Facebook COO Sheryl Sandberg is undoubtetly a brilliant businesswoman and one of the more accoplished executives in the digital media space. That’s why, it was tough to believe some of her comments at Business Insider’s Ignition conference in New York on Friday.
First, when asked about her boss, Facebook founder Mark Zuckerberg’s tendency to live on the “edge” of privacy concerns, Sandberg was bold enough to claim that Zuckerberg is actually one of the greatest advocates of online privacy.
“One of the ways he is a visionary and one of the things he’s actually been a leader in is privacy,” Sandberg said. “What Facebook actually came up with, and was one of the first player to do at scale that I’m aware of is privacy you control… it was privacy, not just as a minimum for a product but as a feature…Mark deeply understood that if you want to have people share you have to give people control of their data. If you look at the history of Facebook, every single product we’ve ever single product we’ve rolled out, we’ve rolled out with a privacy control.”
Really? Controls that anyone understood or used? For anyone who’s followed Facebook closely, that’s a tough one to swallow.
Later, Sandberg was asked about the theory that Facebook is looking to build a massive ad network across the Web, using all of its various connections with Web publishers — like buttons, Facebook Connect integrations, etc. Sandberg claimed that while monetizing off Facebook “might be a good idea” it “hasn’t been a priority” in part due to “limited resources.” Limited resources? Couldn’t Facebook maybe hire some people for this project? Doesn’t the company have some cash coming in?
For now, Facebook has nothing but options, much like Google at the peak of its ascendancy. As long as that’s true, there will be a vibrant parlor game wondering which options it chooses to pursue first.
The Washington Post invests in climate coverage as its team expands to over 30 journalists
The Post's climate team continues to expand as the publisher makes big bets on the beat drawing younger audiences.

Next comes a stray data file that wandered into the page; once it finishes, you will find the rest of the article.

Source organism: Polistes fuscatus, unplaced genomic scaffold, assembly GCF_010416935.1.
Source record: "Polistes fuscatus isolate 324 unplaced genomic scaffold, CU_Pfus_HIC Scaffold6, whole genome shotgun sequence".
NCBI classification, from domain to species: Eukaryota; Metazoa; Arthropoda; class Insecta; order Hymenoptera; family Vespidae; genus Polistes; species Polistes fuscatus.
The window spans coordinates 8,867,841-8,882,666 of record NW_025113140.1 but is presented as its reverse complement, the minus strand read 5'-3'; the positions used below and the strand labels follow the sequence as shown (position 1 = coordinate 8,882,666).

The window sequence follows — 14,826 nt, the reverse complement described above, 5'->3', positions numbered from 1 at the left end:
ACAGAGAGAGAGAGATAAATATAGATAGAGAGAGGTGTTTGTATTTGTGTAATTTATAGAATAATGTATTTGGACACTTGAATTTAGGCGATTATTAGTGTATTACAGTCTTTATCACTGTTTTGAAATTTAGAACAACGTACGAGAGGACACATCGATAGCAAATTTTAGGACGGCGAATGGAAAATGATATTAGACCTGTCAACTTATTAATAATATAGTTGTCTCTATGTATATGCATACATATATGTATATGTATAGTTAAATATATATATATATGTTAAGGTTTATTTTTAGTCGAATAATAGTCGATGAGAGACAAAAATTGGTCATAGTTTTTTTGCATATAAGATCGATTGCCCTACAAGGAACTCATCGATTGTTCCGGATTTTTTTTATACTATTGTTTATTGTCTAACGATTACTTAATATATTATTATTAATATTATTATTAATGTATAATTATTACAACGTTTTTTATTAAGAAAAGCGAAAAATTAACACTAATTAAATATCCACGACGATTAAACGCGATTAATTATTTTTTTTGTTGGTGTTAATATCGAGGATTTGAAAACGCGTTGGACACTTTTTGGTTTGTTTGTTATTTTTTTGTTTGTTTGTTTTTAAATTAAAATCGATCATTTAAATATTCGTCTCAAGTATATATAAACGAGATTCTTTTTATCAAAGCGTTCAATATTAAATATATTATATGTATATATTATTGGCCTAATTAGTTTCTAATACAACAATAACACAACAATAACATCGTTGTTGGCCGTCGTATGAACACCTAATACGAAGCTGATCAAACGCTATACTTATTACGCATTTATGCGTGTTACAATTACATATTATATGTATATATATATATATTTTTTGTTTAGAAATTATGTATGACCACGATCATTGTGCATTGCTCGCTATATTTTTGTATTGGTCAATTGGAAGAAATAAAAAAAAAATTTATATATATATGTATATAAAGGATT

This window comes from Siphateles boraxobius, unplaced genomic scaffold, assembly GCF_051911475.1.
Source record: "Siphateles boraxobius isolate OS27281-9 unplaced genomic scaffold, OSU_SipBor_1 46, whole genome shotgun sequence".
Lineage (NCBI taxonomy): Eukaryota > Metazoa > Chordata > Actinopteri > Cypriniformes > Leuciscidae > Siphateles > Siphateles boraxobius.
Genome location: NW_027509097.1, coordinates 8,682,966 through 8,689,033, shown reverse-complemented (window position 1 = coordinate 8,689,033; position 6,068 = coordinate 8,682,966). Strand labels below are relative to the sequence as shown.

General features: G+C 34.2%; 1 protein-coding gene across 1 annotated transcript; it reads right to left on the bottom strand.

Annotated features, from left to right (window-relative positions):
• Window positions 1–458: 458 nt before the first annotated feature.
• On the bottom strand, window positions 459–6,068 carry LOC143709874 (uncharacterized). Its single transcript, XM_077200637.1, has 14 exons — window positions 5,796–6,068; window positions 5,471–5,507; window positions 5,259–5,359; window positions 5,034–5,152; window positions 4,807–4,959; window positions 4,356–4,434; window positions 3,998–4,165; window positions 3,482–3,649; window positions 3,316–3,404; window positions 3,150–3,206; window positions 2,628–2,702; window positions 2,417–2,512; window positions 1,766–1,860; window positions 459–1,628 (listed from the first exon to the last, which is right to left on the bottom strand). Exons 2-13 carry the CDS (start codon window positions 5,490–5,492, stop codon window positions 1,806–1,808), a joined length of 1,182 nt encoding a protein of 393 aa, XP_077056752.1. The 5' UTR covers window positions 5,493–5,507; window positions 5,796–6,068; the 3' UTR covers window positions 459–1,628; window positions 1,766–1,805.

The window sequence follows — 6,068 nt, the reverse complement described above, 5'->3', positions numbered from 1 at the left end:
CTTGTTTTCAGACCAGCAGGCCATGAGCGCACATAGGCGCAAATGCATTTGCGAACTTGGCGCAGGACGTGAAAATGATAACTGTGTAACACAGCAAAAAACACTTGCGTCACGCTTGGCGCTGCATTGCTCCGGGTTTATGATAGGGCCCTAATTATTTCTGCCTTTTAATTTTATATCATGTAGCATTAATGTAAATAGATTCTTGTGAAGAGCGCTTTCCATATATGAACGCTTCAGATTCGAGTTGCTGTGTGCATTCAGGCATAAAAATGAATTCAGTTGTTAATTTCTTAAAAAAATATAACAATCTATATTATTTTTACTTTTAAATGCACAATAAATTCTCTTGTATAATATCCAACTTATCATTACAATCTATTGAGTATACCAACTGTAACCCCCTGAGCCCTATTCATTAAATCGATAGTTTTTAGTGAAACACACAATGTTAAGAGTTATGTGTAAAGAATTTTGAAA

Inside one media company’s strategy to monetize the Fifa World Cup
Soccer media business Footballco has spent most of 2022 trying to make hay while the sun is shining.
Publishers continue to evaluate cost-cutting in Q4, with economic and budgetary pressures mounting
The wave of cost-cutting measures in Q3 is still flowing into Q4, with publishers under pressure to keep expenses down at a time of continuing economic uncertainty and budget planning.
SponsoredHow brands are measuring incremental performance on CTV
Connected TV is unique among other advertising channels because it combines linear television’s storytelling capabilities with digital marketing’s targeting and measurement. As more marketers leverage CTV advertisements to reach relevant and engaged audiences, they also want to understand the real value they are generating with their investment. Incrementality reporting and measurement allow advertisers to measure […]
Member ExclusiveMedia Briefing: Publishers’ Q3 earnings reports show promise, but not without sacrifice
Publishers' third quarter earning reports are in.
A new entrant in the data-driven linear TV measurement space aims to fill a gap left by Microsoft’s Xandr
As Xandr shuts down its Clypd platform, datafuelX's M3 SaaS product aims to solve some of the multi-currency, multi-platform problems with investing in convergent TV today.